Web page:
An ambitious overhaul of how the Baltimore Police Department segments the city into nine police districts is set to take effect Sunday morning. Officials hope it will streamline policing in the city.

The redistricting is the first such effort in nearly 70 years, the result of a long and sometimes contentious process that included carve-outs of neighborhoods that had long known certain police commanders.

Under the newly drawn districts, police department officials have shifted certain areas of the city that had more violent crimes into larger districts that are historically even more violent, a Baltimore Banner data analysis found. To that end, the movement of borders sparked pushback from neighborhood groups who objected to the changes, along with the City Council members who represent them.

But police officials have maintained the adjustments are necessary to smooth out workloads and for other logistical reasons. They’ve argued the new districts keep many neighborhoods more unified than under the previous borders, which helps with community policing. Though the districts haven’t changed in decades, the city has, including seismic population shifts and altered crime trends, police officials have said.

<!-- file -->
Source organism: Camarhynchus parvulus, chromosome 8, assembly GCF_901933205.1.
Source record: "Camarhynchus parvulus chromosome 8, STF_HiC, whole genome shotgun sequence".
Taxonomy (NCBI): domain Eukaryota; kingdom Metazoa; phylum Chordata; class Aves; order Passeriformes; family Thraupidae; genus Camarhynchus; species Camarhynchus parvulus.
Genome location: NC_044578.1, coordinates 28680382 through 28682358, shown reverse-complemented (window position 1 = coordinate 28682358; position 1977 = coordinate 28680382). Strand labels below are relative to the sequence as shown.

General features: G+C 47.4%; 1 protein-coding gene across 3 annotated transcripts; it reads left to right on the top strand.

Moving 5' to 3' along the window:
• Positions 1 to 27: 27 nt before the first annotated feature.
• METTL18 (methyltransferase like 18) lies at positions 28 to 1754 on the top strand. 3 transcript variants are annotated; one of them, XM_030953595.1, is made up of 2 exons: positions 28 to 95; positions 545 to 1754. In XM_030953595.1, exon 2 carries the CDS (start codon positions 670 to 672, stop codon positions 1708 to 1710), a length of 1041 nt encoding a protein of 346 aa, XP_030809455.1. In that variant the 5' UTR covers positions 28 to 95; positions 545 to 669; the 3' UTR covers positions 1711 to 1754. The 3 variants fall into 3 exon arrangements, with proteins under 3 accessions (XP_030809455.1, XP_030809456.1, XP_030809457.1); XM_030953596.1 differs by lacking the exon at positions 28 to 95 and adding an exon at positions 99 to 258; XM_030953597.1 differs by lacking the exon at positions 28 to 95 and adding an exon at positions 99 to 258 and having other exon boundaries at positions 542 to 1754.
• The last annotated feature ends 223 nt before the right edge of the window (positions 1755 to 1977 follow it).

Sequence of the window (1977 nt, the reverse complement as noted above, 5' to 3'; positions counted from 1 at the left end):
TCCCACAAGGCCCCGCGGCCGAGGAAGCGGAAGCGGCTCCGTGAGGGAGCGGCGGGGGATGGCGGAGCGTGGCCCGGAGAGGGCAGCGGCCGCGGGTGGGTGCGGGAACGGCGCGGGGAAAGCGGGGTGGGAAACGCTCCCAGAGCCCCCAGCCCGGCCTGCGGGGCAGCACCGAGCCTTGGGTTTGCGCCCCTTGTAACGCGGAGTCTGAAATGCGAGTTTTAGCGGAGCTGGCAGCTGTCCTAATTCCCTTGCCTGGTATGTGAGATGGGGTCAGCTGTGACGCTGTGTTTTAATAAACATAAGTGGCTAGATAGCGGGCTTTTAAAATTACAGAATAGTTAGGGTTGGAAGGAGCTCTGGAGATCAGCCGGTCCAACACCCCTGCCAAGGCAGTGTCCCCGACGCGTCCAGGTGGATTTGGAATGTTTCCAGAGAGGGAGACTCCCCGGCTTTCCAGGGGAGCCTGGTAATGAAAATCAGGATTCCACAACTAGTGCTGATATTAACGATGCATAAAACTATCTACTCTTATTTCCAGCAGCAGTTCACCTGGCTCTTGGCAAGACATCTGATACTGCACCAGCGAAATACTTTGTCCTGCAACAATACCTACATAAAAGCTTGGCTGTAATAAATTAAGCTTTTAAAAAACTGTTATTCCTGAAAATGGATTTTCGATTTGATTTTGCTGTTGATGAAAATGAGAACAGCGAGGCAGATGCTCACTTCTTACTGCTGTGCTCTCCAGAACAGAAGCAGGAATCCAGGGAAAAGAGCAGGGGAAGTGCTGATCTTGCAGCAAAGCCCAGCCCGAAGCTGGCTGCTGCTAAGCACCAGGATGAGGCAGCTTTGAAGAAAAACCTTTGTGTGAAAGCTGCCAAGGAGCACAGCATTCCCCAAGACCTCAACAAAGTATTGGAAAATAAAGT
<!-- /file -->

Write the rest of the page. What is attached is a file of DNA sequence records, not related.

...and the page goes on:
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“We used a data-driven approach to develop sectors and posts that balances officer workload, better aligns with our staffing plan and ensures we are providing policing services more equitably for all neighborhoods across the City,” Deputy Commissioner Eric Melancon said in a statement Friday.

The police department defines workload by the hours officers spend responding to 911 calls, but the Banner’s analysis found the attempts to distribute those hours equally under the new borders inevitably will lead to other inequities.

The most notable effect will be to saddle smaller districts such as the Western, Eastern, Southwestern and Central with areas that have seen more shootings, homicides and aggravated assaults.

Despite resistance from some residents, policing experts have said the redistricting plan could allow district commanders to better address patterns of crime that span across neighborhoods that were dissected under the old map. Still, those experts cautioned that police officials would have to follow up and make sure areas of the city aren’t neglected under the new borders.

The redistricting effort was one of the main goals of Mayor Brandon Scott and a significant undertaking for a police department still navigating its federal consent decree. The City Council approved the new maps 12-3 in October.

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A previous version of this story inaccurately described the size of the smallest police districts.

Baltimore Banner Data Editor Ryan Little contributed to this report.

Ben Conarck is a criminal justice reporter for The Baltimore Banner. Previously, he covered healthcare and investigations for the Miami Herald and criminal justice for the Florida Times-Union.

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